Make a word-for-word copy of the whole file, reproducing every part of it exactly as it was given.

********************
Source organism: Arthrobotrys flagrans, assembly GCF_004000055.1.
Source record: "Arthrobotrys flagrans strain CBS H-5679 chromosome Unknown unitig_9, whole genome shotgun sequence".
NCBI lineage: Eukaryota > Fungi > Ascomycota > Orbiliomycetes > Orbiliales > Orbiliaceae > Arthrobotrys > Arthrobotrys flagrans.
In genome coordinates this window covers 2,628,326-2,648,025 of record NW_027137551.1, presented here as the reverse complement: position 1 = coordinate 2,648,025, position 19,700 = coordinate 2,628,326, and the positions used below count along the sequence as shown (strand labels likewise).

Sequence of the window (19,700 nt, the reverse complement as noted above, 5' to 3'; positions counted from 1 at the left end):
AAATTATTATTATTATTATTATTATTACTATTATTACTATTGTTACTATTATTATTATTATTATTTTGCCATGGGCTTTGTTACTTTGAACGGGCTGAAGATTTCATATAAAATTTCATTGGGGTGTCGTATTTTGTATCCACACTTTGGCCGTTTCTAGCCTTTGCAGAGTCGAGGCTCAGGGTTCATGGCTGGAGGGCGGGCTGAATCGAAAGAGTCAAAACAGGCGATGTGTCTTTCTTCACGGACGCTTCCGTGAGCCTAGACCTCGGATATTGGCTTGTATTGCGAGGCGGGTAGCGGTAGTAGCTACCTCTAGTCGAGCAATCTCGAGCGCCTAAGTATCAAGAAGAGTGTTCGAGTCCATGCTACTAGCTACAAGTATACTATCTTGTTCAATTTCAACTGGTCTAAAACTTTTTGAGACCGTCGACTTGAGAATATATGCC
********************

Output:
Source organism: Arthrobotrys flagrans, assembly GCF_004000055.1.
Source record: "Arthrobotrys flagrans strain CBS H-5679 chromosome Unknown unitig_9, whole genome shotgun sequence".
NCBI lineage: Eukaryota > Fungi > Ascomycota > Orbiliomycetes > Orbiliales > Orbiliaceae > Arthrobotrys > Arthrobotrys flagrans.
In genome coordinates this window covers 2,628,326-2,648,025 of record NW_027137551.1, presented here as the reverse complement: position 1 = coordinate 2,648,025, position 19,700 = coordinate 2,628,326, and the positions used below count along the sequence as shown (strand labels likewise).

Sequence of the window (19,700 nt, the reverse complement as noted above, 5' to 3'; positions counted from 1 at the left end):
AAATTATTATTATTATTATTATTATTACTATTATTACTATTGTTACTATTATTATTATTATTATTTTGCCATGGGCTTTGTTACTTTGAACGGGCTGAAGATTTCATATAAAATTTCATTGGGGTGTCGTATTTTGTATCCACACTTTGGCCGTTTCTAGCCTTTGCAGAGTCGAGGCTCAGGGTTCATGGCTGGAGGGCGGGCTGAATCGAAAGAGTCAAAACAGGCGATGTGTCTTTCTTCACGGACGCTTCCGTGAGCCTAGACCTCGGATATTGGCTTGTATTGCGAGGCGGGTAGCGGTAGTAGCTACCTCTAGTCGAGCAATCTCGAGCGCCTAAGTATCAAGAAGAGTGTTCGAGTCCATGCTACTAGCTACAAGTATACTATCTTGTTCAATTTCAACTGGTCTAAAACTTTTTGAGACCGTCGACTTGAGAATATATGCC